Cultural, Travel

Visiting a Chinese hospital

So last week some of the Zhuhai interns decided to spend our Wednesday evening go-karting at an indoor track in downtown Zhuhai. Little did I know that this fun activity would result in my first visit to a Chinese hospital!

Image Source: Panoramio

It wasn’t a big accident – I was stuck against the tyres and Dina came crashing into me at full speed. But the whiplash effect that I got that night was so discomforting and painful that the next morning I decided to go and get myself checked out.

I must admit I was quite dreading that hospital visit. Even though I’ve lived by myself in 3 different countries for the past 4 years, every time I get sick or hurt all I want is for my mom to be there with me. Now I was on my own, with very few words in my Chinese vocabulary, feeling like I was going to cry every time I bent my knees or tried to turn my head. Yet I gathered up my courage and managed to get myself to the Zhuhai People’s Hospital. Our French office manager here at InternChina in Zhuhai knows the local hospital well, and this was his advice: go to the 5th floor, pay the 50 RMB (around 6€) for VIP service and they’ll find you someone who can speak English. True enough: even though the nurses’ English wasn’t that extensive, they helped me fill out all the forms, took me to the cashier to pay, and stayed with me the entire time I was there.

I was taken to the Physical Rehabilitation Clinic, where the doctor asked me what had happened. After struggling to explain what go-karting was (she thought I’d been in a real car crash!), I managed to describe my symptoms to her while the other patients and their families listened attentively, though I’m pretty sure they couldn’t understand what I was saying. She then examined me all the way from my neck to the end of my spine, and wrote everything down on my patient booklet.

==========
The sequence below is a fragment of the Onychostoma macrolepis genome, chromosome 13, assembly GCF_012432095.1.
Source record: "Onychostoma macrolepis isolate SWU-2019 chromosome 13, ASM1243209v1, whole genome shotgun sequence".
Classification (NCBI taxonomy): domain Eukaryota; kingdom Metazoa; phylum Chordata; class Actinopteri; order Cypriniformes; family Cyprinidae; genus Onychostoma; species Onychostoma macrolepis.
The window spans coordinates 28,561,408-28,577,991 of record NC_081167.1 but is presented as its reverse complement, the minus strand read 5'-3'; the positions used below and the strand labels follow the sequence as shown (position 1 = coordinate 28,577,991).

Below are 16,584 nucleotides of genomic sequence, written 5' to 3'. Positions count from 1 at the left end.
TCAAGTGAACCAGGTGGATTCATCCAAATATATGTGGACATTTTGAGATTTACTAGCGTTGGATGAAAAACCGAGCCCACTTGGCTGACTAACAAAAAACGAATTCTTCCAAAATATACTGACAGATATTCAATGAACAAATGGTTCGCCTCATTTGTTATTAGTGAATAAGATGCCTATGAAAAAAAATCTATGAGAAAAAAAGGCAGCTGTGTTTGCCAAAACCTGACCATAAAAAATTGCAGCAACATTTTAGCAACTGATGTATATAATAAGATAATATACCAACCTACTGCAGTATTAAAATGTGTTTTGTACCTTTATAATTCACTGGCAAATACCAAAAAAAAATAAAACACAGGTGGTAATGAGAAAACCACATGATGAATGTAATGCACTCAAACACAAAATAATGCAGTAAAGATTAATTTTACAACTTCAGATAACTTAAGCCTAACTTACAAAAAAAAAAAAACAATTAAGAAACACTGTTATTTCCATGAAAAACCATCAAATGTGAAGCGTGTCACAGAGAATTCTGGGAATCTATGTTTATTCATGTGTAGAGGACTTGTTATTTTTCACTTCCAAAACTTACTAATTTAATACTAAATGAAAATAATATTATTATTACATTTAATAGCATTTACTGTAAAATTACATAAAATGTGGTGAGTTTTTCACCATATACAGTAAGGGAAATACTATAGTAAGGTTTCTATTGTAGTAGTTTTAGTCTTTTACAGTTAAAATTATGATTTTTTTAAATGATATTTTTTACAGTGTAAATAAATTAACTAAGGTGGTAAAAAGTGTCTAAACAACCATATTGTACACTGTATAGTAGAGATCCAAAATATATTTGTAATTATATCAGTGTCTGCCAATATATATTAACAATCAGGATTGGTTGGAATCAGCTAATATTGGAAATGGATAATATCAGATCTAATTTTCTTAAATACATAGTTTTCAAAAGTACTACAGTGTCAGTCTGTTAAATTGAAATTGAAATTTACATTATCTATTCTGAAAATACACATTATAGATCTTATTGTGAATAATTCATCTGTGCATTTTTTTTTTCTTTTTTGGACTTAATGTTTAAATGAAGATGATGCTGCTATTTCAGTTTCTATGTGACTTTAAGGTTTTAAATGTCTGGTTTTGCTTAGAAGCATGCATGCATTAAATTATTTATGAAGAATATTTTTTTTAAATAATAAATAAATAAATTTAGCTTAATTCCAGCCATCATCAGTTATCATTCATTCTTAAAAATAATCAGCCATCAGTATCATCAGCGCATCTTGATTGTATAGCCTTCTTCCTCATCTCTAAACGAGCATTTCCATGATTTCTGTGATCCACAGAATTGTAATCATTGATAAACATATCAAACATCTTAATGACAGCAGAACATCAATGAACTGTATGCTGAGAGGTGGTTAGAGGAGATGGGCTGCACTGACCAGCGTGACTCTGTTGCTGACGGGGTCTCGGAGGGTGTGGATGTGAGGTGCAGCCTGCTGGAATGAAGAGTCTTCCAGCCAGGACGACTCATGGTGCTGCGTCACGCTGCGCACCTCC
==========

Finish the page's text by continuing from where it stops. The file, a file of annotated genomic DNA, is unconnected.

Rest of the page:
All I wanted was to make sure I didn’t have a serious injury, so I asked her if I could get an X-ray. I was also secretly hoping she would prescribe me some painkillers, give me a neck brace and send me on my way. But she said the X-ray wasn’t really necessary, that my spine was just a little bit twisted and all it needed was some straightening out. Her prescribed treatment was this: a shot for my muscles, a massage with hot compresses, some acupuncture and a bone cracking. The shot was painless, the massage felt quite good, the acupuncture felt strange but much less scary than I’d imagined (it was my first time getting acupuncture), and the bone cracking hurt at that moment but I immediately felt the improvement.

She told me to go home and rest, keep my body warm and drink lots of water, and come back the next day if I was still hurting. I heeded her advice and took it easy the rest of the day. The next morning I was still sore but not nearly as bad as I felt the previous day. I was too lazy to go back to the hospital but as I continued to feel better the rest of the weekend, I realised it wasn’t really necessary.

Now it is Tuesday and I feel as if nothing had happened to me. It’s funny to think that sometimes we are so convinced that the way we do things is the right way, that we don’t even open ourselves to other options. I don’t know what kind of treatment I would have been prescribed had I been in Mexico or the UK, but I am certain that the one I got was exactly what I needed. So thanks, Doctor!

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